TREASURER: Well, I think he should be spending a lot more time working on policy. Politics is a busy life and Jenny and I know only too well how difficult in can be in Opposition because essentially when you are in Opposition you’ve got to work from dawn to dusk. I frankly can’t understand how he finds the time to engage in all of those pursuits. I personally would love to go surfing more often, but I can’t because I’ve got a very important job to do. And when I was Opposition Treasury Spokesman I couldn’t find the time to do the things that I wanted to do because these are big jobs and they require a big commitment in terms of time.

JOURNALIST: Treasurer you were in Perth yesterday. The Western Australian Government has a big concern about losing 30 per cent of GST revenues, is that non-negotiable?

TREASURER: Well, those matters were all discussed in a constructive way with the Prime Minister, and the Premier and the State Treasurer yesterday. I don’t intend to comment on them any further. It was a very constructive meeting yesterday, I expect the meeting will be constructive tomorrow.

JOURNALIST: Is this an area where there could be some movement from the Federal Government?

TREASURER: I’m not going to speculate about the nature of the discussions. The Prime Minister has put forward a very constructive plan, a plan that needs to be funded on a sustainable basis for the future; a plan which is quite generous to the states recognising the challenges that arise for their budgets into the future from escalating health costs.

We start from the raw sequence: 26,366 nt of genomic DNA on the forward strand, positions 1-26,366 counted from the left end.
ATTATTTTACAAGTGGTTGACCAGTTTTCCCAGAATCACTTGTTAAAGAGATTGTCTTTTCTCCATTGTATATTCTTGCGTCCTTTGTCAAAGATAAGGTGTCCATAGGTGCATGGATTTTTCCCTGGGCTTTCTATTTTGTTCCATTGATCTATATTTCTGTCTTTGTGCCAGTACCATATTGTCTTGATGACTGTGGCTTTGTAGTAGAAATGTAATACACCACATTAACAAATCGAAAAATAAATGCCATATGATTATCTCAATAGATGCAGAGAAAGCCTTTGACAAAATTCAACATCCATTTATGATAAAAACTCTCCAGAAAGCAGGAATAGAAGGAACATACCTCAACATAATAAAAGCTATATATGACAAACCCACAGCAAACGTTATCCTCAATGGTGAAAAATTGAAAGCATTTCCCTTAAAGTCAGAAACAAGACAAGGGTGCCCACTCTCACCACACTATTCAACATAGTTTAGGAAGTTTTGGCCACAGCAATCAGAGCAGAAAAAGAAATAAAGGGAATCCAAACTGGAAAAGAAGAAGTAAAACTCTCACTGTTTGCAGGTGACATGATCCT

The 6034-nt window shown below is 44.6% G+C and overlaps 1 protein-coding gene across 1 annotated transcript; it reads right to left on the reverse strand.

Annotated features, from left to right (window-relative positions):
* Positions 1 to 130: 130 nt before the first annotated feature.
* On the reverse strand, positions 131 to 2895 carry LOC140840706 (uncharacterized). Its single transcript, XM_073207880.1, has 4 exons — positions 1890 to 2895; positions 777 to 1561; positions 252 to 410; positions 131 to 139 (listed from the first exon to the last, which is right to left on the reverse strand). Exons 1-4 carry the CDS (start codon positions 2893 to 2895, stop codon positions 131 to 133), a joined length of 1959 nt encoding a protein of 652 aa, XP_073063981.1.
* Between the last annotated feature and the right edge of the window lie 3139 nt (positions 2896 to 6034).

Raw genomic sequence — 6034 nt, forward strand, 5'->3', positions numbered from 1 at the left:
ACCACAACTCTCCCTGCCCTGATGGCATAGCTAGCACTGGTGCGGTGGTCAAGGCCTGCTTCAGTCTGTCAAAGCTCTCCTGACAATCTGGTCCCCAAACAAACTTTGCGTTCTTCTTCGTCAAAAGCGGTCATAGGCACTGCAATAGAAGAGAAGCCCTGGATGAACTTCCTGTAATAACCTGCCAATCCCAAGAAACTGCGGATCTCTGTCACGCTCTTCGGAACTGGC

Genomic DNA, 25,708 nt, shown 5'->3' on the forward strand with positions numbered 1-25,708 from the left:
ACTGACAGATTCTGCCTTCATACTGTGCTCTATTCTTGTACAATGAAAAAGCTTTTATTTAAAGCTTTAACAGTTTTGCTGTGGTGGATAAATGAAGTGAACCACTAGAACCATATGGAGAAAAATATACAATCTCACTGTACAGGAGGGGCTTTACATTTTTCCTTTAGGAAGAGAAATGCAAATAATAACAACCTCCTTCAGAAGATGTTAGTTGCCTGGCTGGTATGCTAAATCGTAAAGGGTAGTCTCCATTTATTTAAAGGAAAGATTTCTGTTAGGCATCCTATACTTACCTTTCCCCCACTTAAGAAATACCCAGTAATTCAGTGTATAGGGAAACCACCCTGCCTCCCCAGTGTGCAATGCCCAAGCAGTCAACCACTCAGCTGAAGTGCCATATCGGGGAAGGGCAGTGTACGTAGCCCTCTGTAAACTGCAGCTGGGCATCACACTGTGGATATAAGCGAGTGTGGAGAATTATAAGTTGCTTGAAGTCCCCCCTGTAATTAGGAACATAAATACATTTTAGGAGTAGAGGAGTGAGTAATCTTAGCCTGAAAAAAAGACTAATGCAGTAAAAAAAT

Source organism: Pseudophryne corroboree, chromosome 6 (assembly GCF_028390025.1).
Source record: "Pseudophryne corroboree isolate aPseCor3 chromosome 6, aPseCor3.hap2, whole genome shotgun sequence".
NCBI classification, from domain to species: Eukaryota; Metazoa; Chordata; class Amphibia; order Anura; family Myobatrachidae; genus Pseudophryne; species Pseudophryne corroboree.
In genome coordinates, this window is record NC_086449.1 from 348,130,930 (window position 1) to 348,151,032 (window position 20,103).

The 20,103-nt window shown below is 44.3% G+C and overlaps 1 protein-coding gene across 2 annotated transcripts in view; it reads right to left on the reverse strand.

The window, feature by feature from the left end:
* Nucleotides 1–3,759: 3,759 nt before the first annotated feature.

JOURNALIST:So you’re not ruling out a shift (inaudible) …

TREASURER: I’m not ruling anything in, and I’m not ruling anything out.

JOURNALIST: Treasurer the gas deal that was announced yesterday with China from your home state, does this show that business is going ahead with China despite the Stern Hu trial and some of the difficulties we’ve had –

TREASURER: Well, business has been going ahead with China at a pretty fast pace for the whole time we’ve been in Government. There have been issues that arise from time to time – important issues – important issues about the national interest test in foreign investment, and, of course, the issue of Stern Hu. But the fact is that the economic relationship between Australia and China has been growing right through that period.

JOURNALIST: Is it back on track?

TREASURER: I don’t believe it was ever off track.

JOURNALIST: Do you see any regulatory hurdles to this new gas contract? Is this something that would have to come through FIRB?

TREASURER: Well, one of the things I don’t do in my role is to speculate about matters on which I may have to take a very important legal decision later on. So I never speculate about those sorts of regulatory matters.

JOURNALIST: Treasurer, Joe Hockey has issued an invite for you and he to have a debate. Are you happy to take up that challenge from Mr Hockey?

TREASURER: Can I just make this point. I’ve been sitting in the Parliament for the last six months or more and in that time Joe Hockey only summoned up the energy to ask two questions – two questions in six months. We’ve seen no economic policy from Mr Hockey or indeed any economic policy from Mr Abbott. I’ll debate Mr Hockey in the normal way – and in the normal way that I was debating his predecessor – which is in an election debate during the election period. When Mr Hockey gets some policy maybe there might be something more to talk about.

JOURNALIST: Treasurer just on paid parental leave. (Inaudible) to examine the legislation the Government has put forward based on its proposal in the Budget last year. Can the Budget afford to make any further extension of what Labor has already pledged to working families?